Tip for top Trump job

Pol­i­tics: New ad­min­is­tra­tion mak­ing good progress, he claims

The Press and Journal (Highlands & Islands) - - Front Page - BY KEN THOMAS

A former Aberdeen Univer­sity stu­dent is tipped to be­come Don­ald Trump’s am­bas­sador to the EU.

Theodore Roo­sevelt Mal­loch, known as Ted, is re­port­edly Pres­i­dent Trump’s pre­ferred choice for the high-pow­ered role.

Don­ald Trump has mounted a vig­or­ous de­fence of his pres­i­dency and ac­cused Amer­ica’s news me­dia of be­ing “out of con­trol”.

At a White House news con­fer­ence yes­ter­day, he vowed to by­pass the me­dia and take his mes­sage “straight to the peo­ple”.

Nearly a month into his pres­i­dency, Mr Trump said his new ad­min­is­tra­tion had made “sig­nif­i­cant progress” – and took credit for an op­ti­mistic busi­ness cli­mate and a ris­ing stock mar­ket.

He pushed back against wide­spread re­ports of a chaotic start to his ad­min­is­tra­tion marked by a con­tentious ex­ec­u­tive or­der – now tied up in a le­gal fight – to place a ban on trav­ellers from seven pre­dom­i­nantly Mus­lim na­tions.

“This ad­min­is­tra­tion is run­ning like a fine-tuned ma­chine,” Mr Trump de­clared, adding he would soon an­nounce a “new and very com­pre­hen­sive or­der to pro­tect our peo­ple”.

Mean­while, the pres­i­dent an­nounced that Alexan­der Acosta, dean of the Florida In­ter­na­tional Univer­sity law school, would be his nom­i­nee for labour sec­re­tary. That came a day after fast-food ex­ec­u­tive Andrew Puzder with­drew after los­ing sup­port among Repub­li­can se­na­tors. If con­firmed, Mr Acosta would be the first His­panic mem­ber of Mr Trump’s Cabi­net.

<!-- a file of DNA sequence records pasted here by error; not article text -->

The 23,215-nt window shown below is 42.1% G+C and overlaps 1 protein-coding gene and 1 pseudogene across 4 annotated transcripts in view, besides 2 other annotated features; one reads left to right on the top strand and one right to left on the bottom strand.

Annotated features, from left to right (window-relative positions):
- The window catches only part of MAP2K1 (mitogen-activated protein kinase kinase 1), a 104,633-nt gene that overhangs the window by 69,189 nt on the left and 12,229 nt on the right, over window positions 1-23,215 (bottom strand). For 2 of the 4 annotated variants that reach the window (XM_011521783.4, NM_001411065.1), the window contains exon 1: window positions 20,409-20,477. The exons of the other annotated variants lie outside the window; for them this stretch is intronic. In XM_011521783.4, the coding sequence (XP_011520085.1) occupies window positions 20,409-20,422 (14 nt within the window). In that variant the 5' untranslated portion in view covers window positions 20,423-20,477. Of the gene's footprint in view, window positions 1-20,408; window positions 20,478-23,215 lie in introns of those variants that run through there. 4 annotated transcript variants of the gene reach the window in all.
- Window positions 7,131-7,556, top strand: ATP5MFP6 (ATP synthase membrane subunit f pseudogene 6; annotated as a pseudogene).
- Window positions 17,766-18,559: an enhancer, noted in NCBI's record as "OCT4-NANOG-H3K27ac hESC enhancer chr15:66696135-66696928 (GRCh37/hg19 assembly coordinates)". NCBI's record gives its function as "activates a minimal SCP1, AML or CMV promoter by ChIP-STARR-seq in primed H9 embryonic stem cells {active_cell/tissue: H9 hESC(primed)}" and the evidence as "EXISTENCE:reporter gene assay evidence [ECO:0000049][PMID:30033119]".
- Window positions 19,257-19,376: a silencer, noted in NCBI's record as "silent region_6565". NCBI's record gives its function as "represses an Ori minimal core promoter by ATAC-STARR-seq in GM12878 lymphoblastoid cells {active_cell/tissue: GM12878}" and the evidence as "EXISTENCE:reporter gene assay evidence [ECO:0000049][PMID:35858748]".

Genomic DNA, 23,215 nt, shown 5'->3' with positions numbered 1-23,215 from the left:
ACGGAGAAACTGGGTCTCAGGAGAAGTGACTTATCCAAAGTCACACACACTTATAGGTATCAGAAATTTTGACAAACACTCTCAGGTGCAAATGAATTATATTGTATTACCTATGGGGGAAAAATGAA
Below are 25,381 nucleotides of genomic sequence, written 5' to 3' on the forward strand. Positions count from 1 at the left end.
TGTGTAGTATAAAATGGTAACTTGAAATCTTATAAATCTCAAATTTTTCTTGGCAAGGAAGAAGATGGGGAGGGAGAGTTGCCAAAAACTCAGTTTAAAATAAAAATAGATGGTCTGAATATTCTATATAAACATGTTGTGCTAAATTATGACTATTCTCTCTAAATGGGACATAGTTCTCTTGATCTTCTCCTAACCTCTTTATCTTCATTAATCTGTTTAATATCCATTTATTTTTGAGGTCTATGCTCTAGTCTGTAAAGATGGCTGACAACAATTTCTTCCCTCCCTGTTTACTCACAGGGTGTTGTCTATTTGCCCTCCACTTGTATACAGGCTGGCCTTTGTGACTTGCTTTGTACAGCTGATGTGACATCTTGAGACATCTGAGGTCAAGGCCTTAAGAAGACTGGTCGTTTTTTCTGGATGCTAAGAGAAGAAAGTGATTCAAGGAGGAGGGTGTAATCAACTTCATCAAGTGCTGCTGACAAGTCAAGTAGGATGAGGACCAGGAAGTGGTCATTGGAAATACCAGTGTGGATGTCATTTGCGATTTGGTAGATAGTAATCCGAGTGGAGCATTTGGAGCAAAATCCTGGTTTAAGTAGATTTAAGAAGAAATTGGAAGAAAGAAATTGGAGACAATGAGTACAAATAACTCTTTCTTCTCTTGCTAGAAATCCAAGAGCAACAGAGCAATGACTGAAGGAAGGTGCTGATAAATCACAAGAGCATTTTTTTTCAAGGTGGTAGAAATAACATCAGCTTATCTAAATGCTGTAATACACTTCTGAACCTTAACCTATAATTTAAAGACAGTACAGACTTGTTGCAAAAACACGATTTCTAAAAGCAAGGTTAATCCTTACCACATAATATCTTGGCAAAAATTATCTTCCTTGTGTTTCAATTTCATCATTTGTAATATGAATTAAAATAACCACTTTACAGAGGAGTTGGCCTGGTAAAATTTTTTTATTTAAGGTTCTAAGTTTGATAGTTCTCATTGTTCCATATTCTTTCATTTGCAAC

The US Se­nate yes­ter­day con­firmed Mr Trump’ s pick to run the White House bud­get of­fice, giv­ing the Repub­li­cans’ “tea party” wing a voice in the pres­i­dent’s cabi­net.

Armed ser­vices com­mit­tee chair­man John McCain, who is emerg­ing as the most vo­cal critic of the Trump ad­min­is­tra­tion, op­posed Rep­re­sen­ta­tive Mick Mul­vaney for past votes sup­port­ing cuts to Pen­tagon spend­ing.

Mr Mul­vaney’s first tasks in­clude find­ing the cash to sat­isfy Mr Trump’s re­quest for a quick start on his oft­promised US-Mex­ico bor­der wall.

The vote came a day after Mr Trump’s pick to head the labour depart­ment, Andrew Puzder, with­drew his nom­i­na­tion in the face of Repub­li­can op­po­si­tion.

Mr Puzder faced ques­tions over taxes he be­lat­edly paid on a former house­keeper not au­tho­rised to work in the US.

Mr Mul­vaney has man­aged to sur­vive ques­tions about his fail­ure to pay more than $15,000 (£12,000) in pay­roll taxes for a nanny more than a decade ago. He has since paid the taxes.

Mr Trump, the re­al­ity tele­vi­sion star and real es­tate mogul with ma­jor Scot­tish de­vel­op­ments in Aberdeen­shire and Ayr­shire, was elected as an out­sider in­tent on change.

Yes­ter­day he opened his hastily ar­ranged news con­fer­ence to at­tack cov­er­age by the me­dia.

He ac­cused re­porters of not telling the truth and only serv­ing spe­cial in­ter­ests.

“The press has be­come so dis­hon­est that if we don’t talk about it, weare do­ing a tremen­dous dis­ser­vice to the Amer­i­can peo­ple,” Mr Trump said.

Mr Trump also yes­ter­day warned in a pair of tweets that “low-life leak­ers” of clas­si­fied in­for­ma­tion will be caught.

As jour­nal­ists were be­ing es­corted out of the break­fast meet­ing, Mr Trump re­sponded to a re­porter’s ques­tion on the sub­ject by say­ing: “We’re go­ing to find the leak­ers” and “They’re go­ing to pay a big price”.

“The press is so dis­hon­est that if we don’t talk about it, we are do­ing the peo­ple a dis­ser­vice”

ON­SLAUGHT: Don­ald Trump uses his hastily ar­ranged news con­fer­ence in the White House to ac­cuse re­porters of not telling the truth and serv­ing spe­cial in­ter­ests

The press pack vies to catch Mr Trump’s at­ten­tion

Newspapers in English

Newspapers from UK

© PressReader. All rights reserved.